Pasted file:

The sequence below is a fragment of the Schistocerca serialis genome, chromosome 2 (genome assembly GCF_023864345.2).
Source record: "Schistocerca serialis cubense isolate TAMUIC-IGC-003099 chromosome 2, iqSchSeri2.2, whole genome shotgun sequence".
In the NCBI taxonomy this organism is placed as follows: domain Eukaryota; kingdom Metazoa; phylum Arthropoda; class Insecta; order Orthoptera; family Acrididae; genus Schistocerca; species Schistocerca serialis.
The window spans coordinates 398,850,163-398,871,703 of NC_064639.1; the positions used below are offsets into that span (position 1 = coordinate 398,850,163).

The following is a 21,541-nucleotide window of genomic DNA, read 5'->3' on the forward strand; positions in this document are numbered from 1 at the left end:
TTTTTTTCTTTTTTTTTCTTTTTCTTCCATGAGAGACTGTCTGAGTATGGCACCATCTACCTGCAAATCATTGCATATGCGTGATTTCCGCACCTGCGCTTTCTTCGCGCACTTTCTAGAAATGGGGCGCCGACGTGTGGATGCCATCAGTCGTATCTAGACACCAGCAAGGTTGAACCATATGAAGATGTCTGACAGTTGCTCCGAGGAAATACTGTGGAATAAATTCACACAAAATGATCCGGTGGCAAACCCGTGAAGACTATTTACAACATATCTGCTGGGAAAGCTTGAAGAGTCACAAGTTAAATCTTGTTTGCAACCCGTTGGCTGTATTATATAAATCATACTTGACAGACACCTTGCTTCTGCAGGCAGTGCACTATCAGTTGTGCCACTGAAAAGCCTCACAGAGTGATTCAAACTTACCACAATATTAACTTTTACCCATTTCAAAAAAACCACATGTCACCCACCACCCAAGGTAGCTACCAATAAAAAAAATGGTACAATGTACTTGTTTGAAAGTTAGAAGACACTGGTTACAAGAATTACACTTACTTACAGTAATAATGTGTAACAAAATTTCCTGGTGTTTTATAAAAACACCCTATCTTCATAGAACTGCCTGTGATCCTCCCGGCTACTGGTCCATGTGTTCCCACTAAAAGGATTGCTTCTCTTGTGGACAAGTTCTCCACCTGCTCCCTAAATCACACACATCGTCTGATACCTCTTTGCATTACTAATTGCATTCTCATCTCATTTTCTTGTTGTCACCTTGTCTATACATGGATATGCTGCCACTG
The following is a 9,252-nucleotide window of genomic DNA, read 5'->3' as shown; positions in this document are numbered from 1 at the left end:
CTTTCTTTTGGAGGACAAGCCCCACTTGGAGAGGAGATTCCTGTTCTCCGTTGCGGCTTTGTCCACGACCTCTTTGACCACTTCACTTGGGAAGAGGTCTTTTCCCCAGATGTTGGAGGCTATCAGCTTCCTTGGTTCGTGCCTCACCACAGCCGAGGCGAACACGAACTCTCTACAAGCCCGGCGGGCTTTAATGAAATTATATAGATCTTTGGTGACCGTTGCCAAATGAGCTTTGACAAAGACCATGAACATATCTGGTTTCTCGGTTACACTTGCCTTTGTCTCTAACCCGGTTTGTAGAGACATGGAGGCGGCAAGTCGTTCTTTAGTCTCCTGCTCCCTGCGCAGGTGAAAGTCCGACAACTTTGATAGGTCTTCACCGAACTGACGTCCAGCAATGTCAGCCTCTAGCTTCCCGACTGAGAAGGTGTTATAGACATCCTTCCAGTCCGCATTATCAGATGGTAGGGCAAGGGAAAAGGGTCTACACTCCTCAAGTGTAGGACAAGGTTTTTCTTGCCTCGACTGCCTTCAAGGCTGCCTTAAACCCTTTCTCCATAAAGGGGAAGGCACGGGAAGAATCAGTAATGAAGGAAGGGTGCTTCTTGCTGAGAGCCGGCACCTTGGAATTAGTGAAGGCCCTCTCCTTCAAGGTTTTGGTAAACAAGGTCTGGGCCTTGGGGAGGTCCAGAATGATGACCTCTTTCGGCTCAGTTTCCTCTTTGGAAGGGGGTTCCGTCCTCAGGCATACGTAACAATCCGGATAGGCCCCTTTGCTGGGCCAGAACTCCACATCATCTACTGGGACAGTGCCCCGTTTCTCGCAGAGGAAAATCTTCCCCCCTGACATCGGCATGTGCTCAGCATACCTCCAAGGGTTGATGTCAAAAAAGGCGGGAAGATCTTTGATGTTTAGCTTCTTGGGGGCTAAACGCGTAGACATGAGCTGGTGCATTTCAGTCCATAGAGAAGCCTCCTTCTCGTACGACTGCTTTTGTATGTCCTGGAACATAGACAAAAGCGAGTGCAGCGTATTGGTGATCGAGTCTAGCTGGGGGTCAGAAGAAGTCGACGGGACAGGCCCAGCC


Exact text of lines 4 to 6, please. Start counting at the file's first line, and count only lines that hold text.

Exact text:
The window spans coordinates 398,850,163-398,871,703 of NC_064639.1; the positions used below are offsets into that span (position 1 = coordinate 398,850,163).

The following is a 21,541-nucleotide window of genomic DNA, read 5'->3' on the forward strand; positions in this document are numbered from 1 at the left end:
TTTTTTTCTTTTTTTTTCTTTTTCTTCCATGAGAGACTGTCTGAGTATGGCACCATCTACCTGCAAATCATTGCATATGCGTGATTTCCGCACCTGCGCTTTCTTCGCGCACTTTCTAGAAATGGGGCGCCGACGTGTGGATGCCATCAGTCGTATCTAGACACCAGCAAGGTTGAACCATATGAAGATGTCTGACAGTTGCTCCGAGGAAATACTGTGGAATAAATTCACACAAAATGATCCGGTGGCAAACCCGTGAAGACTATTTACAACATATCTGCTGGGAAAGCTTGAAGAGTCACAAGTTAAATCTTGTTTGCAACCCGTTGGCTGTATTATATAAATCATACTTGACAGACACCTTGCTTCTGCAGGCAGTGCACTATCAGTTGTGCCACTGAAAAGCCTCACAGAGTGATTCAAACTTACCACAATATTAACTTTTACCCATTTCAAAAAAACCACATGTCACCCACCACCCAAGGTAGCTACCAATAAAAAAAATGGTACAATGTACTTGTTTGAAAGTTAGAAGACACTGGTTACAAGAATTACACTTACTTACAGTAATAATGTGTAACAAAATTTCCTGGTGTTTTATAAAAACACCCTATCTTCATAGAACTGCCTGTGATCCTCCCGGCTACTGGTCCATGTGTTCCCACTAAAAGGATTGCTTCTCTTGTGGACAAGTTCTCCACCTGCTCCCTAAATCACACACATCGTCTGATACCTCTTTGCATTACTAATTGCATTCTCATCTCATTTTCTTGTTGTCACCTTGTCTATACATGGATATGCTGCCACTG